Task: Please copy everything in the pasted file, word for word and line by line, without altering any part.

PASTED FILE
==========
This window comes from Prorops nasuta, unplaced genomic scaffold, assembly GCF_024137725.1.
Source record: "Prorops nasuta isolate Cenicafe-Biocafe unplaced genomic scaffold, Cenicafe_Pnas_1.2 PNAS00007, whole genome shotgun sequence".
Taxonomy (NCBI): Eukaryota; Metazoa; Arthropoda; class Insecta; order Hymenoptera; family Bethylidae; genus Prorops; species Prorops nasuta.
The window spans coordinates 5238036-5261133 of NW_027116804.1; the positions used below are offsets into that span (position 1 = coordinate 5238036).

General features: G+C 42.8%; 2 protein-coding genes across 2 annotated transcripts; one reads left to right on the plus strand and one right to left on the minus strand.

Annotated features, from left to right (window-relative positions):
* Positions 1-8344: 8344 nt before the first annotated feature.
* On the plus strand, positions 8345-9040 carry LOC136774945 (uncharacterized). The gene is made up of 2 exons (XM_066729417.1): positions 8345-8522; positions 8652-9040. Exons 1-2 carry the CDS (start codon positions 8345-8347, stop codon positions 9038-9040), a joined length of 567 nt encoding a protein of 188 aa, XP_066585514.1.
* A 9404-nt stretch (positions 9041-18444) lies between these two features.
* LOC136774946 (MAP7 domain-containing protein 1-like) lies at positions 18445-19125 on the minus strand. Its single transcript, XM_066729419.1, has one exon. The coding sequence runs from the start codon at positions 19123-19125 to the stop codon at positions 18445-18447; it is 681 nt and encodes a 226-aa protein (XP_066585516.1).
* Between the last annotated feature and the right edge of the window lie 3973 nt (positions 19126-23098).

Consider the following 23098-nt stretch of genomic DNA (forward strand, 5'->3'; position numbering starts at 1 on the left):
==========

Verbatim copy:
This window comes from Prorops nasuta, unplaced genomic scaffold, assembly GCF_024137725.1.
Source record: "Prorops nasuta isolate Cenicafe-Biocafe unplaced genomic scaffold, Cenicafe_Pnas_1.2 PNAS00007, whole genome shotgun sequence".
Taxonomy (NCBI): Eukaryota; Metazoa; Arthropoda; class Insecta; order Hymenoptera; family Bethylidae; genus Prorops; species Prorops nasuta.
The window spans coordinates 5238036-5261133 of NW_027116804.1; the positions used below are offsets into that span (position 1 = coordinate 5238036).

General features: G+C 42.8%; 2 protein-coding genes across 2 annotated transcripts; one reads left to right on the plus strand and one right to left on the minus strand.

Annotated features, from left to right (window-relative positions):
* Positions 1-8344: 8344 nt before the first annotated feature.
* On the plus strand, positions 8345-9040 carry LOC136774945 (uncharacterized). The gene is made up of 2 exons (XM_066729417.1): positions 8345-8522; positions 8652-9040. Exons 1-2 carry the CDS (start codon positions 8345-8347, stop codon positions 9038-9040), a joined length of 567 nt encoding a protein of 188 aa, XP_066585514.1.
* A 9404-nt stretch (positions 9041-18444) lies between these two features.
* LOC136774946 (MAP7 domain-containing protein 1-like) lies at positions 18445-19125 on the minus strand. Its single transcript, XM_066729419.1, has one exon. The coding sequence runs from the start codon at positions 19123-19125 to the stop codon at positions 18445-18447; it is 681 nt and encodes a 226-aa protein (XP_066585516.1).
* Between the last annotated feature and the right edge of the window lie 3973 nt (positions 19126-23098).

Consider the following 23098-nt stretch of genomic DNA (forward strand, 5'->3'; position numbering starts at 1 on the left):